During the early season struggles and initial Ownership change rumblings I had this thought — You either get Bill Peters the 1C he’s needed to better balance his lineup or you let him go. We now have an idea that Ron Francis wasn’t going to acquire that player for him, so Peters should’ve been let go at some point once a better coach with NHL experience was available. There really isn’t one that will make a difference out there. #ForNow.
Peters would be admitting defeat if he pulled a Bruce Boudreau and changed his system philosophically to lend itself to the players’ skills. That was the end of Boudreau’s time in Washington, and it’d mark the end of Peters in Carolina. But given that a system and structure are in place to keep things from going off the deep end, and the fact the team already went off the cliff, his time is at an end.
He stays as head coach until a proven, experienced head coach with offensive philosophies becomes available.
And remember this: Peters’ best season as coach wasn’t any better than Kirk Muller’s. And Muller had way less talent.
Dan: I was very excited when we brought Bill Peters on. He had promise, and his approach felt new enough to give me hope. I liked the idea of mixing up lines, keeping the opposing teams guessing and hopefully developing the team into one that could play really well regardless of who was on the ice with each other. It felt like when Muller had started with the Canes, and Kirk was Work. Then, like the last time I rode a bike as a kid, it started going downhill faster than expected and went out of control. As Derek said, he’s taken skilled players and handcuffed them, and has shown what’s either an unwillingness to adapt to the players around him or just a lack of knowledge of how to. At this point, he’s struggling more as a coach than he did acting in those Kinetico commercials, and that’s…an achievement. The time for him to go was December or January, and at this point he’s long due for a “So long and thanks for all the fish.”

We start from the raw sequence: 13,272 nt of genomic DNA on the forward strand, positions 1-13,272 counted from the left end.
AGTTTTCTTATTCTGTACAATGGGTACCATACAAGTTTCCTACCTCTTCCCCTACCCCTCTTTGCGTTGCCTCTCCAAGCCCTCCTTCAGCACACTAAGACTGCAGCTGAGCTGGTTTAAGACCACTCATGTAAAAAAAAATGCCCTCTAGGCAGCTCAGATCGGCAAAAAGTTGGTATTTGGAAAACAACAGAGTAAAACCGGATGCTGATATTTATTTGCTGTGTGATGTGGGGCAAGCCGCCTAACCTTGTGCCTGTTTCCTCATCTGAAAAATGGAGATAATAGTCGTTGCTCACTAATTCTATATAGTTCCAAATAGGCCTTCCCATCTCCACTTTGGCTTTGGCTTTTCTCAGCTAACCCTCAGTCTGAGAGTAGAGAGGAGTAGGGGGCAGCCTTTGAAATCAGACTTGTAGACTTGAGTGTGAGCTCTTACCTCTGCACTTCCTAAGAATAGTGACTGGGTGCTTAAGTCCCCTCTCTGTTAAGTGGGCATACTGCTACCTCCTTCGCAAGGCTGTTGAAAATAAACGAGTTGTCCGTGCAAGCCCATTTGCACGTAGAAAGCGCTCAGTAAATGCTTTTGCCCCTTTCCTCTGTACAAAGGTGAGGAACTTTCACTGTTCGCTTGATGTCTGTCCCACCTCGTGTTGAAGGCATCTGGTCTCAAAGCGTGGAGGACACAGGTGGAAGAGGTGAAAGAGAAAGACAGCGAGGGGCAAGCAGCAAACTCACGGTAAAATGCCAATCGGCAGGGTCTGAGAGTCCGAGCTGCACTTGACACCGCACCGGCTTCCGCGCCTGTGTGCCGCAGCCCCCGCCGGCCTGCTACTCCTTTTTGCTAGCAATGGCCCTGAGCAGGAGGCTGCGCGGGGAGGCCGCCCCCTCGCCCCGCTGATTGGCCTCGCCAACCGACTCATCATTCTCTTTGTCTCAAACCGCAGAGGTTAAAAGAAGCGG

Oliver: A season ago most of us were upset Bill Peters didn’t receive enough votes for Coach of the Year. Now everyone is calling for his head. Bill Peters is a good coach. Does one very disappointing season tarnish the previous work he’s done? He’s arguably gotten decent results out for poor rosters during his entire time in Raleigh. The Canes are year in and year out among the leaders in shot generation and shot suppression while being in the basement of shooting and save percentages, which could be more of an indictment of individual player talent than coaching. However, his goalie usage is often perplexing as is his love for overplaying perhaps bottom-six talent. Don’t get me started on the 3 on 3 lineups. I have no idea how NHL locker rooms feel from a motivational/morale standpoint, and that’s my biggest concern with Bill Peters. Do coaches “lose the room” or is that a cliched narrative? I think it’s highly likely a new GM will bring in their own coach and I think the Canes could benefit from a new voice, especially if it’s a switch to a more player oriented coach (gimme that Q). Goodbye sweet Albertan man.
Tom: Alex Semin. Anton Khudobin. Andrej Nestrasil. Ryan Murphy. Eric Staal. Riley Nash. Eddie Lack. And, soon enough, Jeff Skinner and Justin Faulk. Done. So so so done.